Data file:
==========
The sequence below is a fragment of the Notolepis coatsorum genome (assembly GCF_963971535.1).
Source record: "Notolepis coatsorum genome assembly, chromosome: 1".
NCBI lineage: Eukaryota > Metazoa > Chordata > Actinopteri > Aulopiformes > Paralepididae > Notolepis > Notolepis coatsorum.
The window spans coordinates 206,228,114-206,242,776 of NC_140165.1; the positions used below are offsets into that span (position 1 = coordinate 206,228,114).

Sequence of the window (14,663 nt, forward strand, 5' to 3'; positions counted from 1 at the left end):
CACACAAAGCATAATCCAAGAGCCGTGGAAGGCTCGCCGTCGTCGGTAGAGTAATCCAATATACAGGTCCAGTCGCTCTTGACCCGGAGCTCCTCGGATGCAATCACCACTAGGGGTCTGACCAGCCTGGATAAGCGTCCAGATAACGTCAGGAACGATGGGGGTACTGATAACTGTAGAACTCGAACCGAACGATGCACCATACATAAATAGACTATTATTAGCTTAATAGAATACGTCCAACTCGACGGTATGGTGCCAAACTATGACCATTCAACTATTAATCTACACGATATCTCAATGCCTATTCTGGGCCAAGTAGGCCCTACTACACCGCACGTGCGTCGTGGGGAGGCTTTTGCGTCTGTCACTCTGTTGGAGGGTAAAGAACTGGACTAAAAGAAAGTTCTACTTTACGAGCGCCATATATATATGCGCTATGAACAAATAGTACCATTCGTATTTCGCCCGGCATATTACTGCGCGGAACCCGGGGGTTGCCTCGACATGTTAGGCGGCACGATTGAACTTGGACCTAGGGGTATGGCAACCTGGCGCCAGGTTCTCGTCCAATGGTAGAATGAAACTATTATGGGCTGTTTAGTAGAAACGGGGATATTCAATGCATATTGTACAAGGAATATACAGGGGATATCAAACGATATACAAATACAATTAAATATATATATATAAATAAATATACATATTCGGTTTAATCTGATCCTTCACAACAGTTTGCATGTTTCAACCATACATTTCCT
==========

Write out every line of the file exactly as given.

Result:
The sequence below is a fragment of the Notolepis coatsorum genome (assembly GCF_963971535.1).
Source record: "Notolepis coatsorum genome assembly, chromosome: 1".
NCBI lineage: Eukaryota > Metazoa > Chordata > Actinopteri > Aulopiformes > Paralepididae > Notolepis > Notolepis coatsorum.
The window spans coordinates 206,228,114-206,242,776 of NC_140165.1; the positions used below are offsets into that span (position 1 = coordinate 206,228,114).

Sequence of the window (14,663 nt, forward strand, 5' to 3'; positions counted from 1 at the left end):
CACACAAAGCATAATCCAAGAGCCGTGGAAGGCTCGCCGTCGTCGGTAGAGTAATCCAATATACAGGTCCAGTCGCTCTTGACCCGGAGCTCCTCGGATGCAATCACCACTAGGGGTCTGACCAGCCTGGATAAGCGTCCAGATAACGTCAGGAACGATGGGGGTACTGATAACTGTAGAACTCGAACCGAACGATGCACCATACATAAATAGACTATTATTAGCTTAATAGAATACGTCCAACTCGACGGTATGGTGCCAAACTATGACCATTCAACTATTAATCTACACGATATCTCAATGCCTATTCTGGGCCAAGTAGGCCCTACTACACCGCACGTGCGTCGTGGGGAGGCTTTTGCGTCTGTCACTCTGTTGGAGGGTAAAGAACTGGACTAAAAGAAAGTTCTACTTTACGAGCGCCATATATATATGCGCTATGAACAAATAGTACCATTCGTATTTCGCCCGGCATATTACTGCGCGGAACCCGGGGGTTGCCTCGACATGTTAGGCGGCACGATTGAACTTGGACCTAGGGGTATGGCAACCTGGCGCCAGGTTCTCGTCCAATGGTAGAATGAAACTATTATGGGCTGTTTAGTAGAAACGGGGATATTCAATGCATATTGTACAAGGAATATACAGGGGATATCAAACGATATACAAATACAATTAAATATATATATATAAATAAATATACATATTCGGTTTAATCTGATCCTTCACAACAGTTTGCATGTTTCAACCATACATTTCCT